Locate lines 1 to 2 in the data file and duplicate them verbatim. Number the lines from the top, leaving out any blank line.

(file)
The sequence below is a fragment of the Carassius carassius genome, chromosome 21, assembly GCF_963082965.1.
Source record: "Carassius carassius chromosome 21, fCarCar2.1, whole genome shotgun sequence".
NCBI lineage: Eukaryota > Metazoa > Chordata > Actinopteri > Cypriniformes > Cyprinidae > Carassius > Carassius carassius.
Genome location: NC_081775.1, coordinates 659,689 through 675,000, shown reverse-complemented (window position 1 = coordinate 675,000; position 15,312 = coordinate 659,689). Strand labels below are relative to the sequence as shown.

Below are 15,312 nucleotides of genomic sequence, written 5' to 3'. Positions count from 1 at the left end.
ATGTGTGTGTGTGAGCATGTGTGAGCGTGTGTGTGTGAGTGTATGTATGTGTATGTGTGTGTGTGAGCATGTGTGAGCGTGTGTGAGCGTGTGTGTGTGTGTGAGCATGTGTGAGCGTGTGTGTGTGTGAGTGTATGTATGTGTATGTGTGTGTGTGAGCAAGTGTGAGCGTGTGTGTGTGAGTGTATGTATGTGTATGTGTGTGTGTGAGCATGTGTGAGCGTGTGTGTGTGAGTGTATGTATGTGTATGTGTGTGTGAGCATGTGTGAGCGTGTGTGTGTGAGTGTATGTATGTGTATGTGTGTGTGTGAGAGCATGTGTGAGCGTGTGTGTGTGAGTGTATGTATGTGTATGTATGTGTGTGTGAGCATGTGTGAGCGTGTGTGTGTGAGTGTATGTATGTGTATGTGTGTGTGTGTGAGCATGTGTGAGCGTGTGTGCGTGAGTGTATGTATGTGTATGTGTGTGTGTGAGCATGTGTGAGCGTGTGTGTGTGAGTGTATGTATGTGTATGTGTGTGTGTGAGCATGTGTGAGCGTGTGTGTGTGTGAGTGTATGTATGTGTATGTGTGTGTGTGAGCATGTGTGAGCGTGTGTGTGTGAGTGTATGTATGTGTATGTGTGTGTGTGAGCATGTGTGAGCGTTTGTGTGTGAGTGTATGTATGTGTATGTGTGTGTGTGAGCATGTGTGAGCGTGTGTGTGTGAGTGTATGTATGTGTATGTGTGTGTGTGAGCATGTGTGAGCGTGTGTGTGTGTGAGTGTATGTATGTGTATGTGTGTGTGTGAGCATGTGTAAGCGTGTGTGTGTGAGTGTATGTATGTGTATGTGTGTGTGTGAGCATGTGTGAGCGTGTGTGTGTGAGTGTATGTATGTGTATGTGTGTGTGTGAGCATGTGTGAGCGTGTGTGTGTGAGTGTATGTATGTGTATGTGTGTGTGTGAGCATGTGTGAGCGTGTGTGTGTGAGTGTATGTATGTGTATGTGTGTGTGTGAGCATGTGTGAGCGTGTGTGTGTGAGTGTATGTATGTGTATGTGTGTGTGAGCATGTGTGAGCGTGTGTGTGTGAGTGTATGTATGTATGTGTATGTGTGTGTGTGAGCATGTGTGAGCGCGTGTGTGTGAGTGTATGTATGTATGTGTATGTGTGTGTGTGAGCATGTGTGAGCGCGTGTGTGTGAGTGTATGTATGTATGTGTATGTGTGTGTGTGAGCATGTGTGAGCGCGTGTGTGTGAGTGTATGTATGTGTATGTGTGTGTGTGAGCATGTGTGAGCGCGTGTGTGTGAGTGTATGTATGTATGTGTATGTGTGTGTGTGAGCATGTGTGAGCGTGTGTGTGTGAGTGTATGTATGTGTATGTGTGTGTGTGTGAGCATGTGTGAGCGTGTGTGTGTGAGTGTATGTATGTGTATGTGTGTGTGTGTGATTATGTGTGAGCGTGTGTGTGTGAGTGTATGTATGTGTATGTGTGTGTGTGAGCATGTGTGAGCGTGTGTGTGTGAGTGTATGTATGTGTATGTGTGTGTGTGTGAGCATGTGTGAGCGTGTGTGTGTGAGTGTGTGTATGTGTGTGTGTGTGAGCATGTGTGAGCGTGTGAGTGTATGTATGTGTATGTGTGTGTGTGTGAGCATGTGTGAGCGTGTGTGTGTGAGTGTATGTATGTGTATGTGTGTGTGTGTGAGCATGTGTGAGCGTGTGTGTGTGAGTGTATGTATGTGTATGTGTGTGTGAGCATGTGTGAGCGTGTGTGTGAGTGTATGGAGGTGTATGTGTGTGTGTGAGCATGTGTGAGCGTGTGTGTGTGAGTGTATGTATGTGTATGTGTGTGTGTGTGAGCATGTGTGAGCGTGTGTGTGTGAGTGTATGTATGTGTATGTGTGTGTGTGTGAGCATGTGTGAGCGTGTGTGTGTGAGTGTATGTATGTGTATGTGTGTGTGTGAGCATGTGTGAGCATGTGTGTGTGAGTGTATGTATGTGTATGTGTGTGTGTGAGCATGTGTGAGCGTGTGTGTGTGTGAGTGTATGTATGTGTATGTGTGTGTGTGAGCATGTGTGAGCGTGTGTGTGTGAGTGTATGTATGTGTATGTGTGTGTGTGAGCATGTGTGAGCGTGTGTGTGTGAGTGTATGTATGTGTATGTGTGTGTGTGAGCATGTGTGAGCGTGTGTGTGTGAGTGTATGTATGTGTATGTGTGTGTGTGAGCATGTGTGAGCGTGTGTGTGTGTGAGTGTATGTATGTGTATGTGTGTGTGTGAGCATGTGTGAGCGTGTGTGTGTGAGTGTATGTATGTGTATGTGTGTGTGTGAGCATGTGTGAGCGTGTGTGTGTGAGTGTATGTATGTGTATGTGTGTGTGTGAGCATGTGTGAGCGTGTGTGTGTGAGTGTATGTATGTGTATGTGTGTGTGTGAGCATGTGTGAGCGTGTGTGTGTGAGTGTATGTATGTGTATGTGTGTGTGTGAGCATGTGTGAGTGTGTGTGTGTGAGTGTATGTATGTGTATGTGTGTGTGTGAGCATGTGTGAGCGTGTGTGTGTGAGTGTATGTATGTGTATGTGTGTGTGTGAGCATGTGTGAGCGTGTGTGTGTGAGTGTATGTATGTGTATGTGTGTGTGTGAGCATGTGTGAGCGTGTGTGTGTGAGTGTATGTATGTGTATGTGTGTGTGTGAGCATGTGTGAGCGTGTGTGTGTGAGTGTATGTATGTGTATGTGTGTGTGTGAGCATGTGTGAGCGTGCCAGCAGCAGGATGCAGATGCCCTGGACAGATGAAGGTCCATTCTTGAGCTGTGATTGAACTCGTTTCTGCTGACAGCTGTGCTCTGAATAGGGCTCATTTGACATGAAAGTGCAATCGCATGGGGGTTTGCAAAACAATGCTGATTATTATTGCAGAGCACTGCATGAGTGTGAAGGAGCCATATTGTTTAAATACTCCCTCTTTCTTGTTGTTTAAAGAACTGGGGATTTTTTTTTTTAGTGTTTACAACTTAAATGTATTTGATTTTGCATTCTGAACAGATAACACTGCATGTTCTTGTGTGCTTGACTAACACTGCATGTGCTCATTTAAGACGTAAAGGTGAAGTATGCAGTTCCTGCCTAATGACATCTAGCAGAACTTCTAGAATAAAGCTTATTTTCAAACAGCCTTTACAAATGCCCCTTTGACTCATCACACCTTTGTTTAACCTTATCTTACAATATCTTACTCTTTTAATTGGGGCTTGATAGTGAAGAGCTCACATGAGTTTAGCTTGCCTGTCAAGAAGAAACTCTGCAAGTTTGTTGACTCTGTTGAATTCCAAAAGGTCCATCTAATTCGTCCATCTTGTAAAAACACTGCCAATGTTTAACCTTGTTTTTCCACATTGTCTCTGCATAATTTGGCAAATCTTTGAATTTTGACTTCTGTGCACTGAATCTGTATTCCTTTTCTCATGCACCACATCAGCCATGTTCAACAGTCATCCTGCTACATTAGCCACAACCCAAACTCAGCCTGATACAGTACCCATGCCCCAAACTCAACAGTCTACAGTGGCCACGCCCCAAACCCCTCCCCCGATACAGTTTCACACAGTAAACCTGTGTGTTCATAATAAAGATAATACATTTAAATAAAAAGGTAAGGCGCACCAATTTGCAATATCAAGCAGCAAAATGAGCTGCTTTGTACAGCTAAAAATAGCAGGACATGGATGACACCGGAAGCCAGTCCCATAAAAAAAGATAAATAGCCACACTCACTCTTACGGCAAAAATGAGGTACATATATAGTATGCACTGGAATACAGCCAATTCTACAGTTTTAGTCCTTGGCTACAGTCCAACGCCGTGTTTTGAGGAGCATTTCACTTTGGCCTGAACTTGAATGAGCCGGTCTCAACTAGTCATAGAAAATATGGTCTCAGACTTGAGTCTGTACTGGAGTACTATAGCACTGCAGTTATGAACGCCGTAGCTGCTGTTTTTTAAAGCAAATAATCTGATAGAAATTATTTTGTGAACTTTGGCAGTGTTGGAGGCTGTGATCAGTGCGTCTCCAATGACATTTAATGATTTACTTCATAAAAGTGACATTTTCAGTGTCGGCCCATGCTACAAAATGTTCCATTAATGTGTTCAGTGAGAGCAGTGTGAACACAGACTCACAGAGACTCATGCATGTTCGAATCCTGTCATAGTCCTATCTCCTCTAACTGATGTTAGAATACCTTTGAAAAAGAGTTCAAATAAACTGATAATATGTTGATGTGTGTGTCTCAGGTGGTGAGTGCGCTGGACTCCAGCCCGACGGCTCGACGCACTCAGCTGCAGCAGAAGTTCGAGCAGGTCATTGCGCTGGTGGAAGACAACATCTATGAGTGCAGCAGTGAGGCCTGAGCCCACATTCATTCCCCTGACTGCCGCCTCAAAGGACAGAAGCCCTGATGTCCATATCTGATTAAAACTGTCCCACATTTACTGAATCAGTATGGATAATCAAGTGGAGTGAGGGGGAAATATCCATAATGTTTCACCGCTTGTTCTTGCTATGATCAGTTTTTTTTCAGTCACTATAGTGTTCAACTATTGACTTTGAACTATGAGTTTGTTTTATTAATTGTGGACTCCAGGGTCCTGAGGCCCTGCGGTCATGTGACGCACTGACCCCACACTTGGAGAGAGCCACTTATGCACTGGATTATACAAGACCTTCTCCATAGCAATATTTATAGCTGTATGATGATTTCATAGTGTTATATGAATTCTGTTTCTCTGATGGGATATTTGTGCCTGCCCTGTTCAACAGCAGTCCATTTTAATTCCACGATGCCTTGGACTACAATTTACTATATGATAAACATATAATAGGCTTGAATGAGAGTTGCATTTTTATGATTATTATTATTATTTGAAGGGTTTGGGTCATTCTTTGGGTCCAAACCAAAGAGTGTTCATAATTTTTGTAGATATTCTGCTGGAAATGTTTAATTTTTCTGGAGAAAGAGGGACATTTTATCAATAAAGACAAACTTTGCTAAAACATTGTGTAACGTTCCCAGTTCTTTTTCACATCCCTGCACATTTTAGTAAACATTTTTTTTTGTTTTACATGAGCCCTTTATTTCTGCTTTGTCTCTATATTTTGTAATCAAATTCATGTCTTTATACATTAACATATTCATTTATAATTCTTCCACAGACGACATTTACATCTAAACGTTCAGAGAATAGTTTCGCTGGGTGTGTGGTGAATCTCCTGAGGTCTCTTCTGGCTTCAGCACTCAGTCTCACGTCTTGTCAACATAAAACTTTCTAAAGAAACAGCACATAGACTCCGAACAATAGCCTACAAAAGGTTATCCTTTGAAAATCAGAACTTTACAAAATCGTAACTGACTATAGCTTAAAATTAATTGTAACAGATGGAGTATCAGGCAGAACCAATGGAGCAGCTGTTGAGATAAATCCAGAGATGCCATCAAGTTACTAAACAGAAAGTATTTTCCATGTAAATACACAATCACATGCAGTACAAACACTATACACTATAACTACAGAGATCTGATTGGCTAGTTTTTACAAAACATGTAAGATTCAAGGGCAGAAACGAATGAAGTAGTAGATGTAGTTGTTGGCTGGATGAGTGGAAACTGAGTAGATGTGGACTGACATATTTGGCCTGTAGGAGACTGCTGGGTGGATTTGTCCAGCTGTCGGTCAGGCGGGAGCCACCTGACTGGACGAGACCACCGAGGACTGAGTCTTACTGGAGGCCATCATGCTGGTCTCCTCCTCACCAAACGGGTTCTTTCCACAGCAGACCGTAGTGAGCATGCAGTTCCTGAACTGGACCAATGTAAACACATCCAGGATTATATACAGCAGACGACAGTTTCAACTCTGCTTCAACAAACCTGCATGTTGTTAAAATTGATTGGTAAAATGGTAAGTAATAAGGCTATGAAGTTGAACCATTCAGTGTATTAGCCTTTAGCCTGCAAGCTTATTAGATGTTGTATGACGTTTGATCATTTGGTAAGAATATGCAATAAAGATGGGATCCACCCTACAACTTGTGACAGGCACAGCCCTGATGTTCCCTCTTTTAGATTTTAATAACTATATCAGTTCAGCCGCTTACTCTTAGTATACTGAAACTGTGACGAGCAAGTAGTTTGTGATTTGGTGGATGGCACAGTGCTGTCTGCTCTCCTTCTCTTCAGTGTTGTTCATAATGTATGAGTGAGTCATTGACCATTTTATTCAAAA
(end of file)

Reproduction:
The sequence below is a fragment of the Carassius carassius genome, chromosome 21, assembly GCF_963082965.1.
Source record: "Carassius carassius chromosome 21, fCarCar2.1, whole genome shotgun sequence".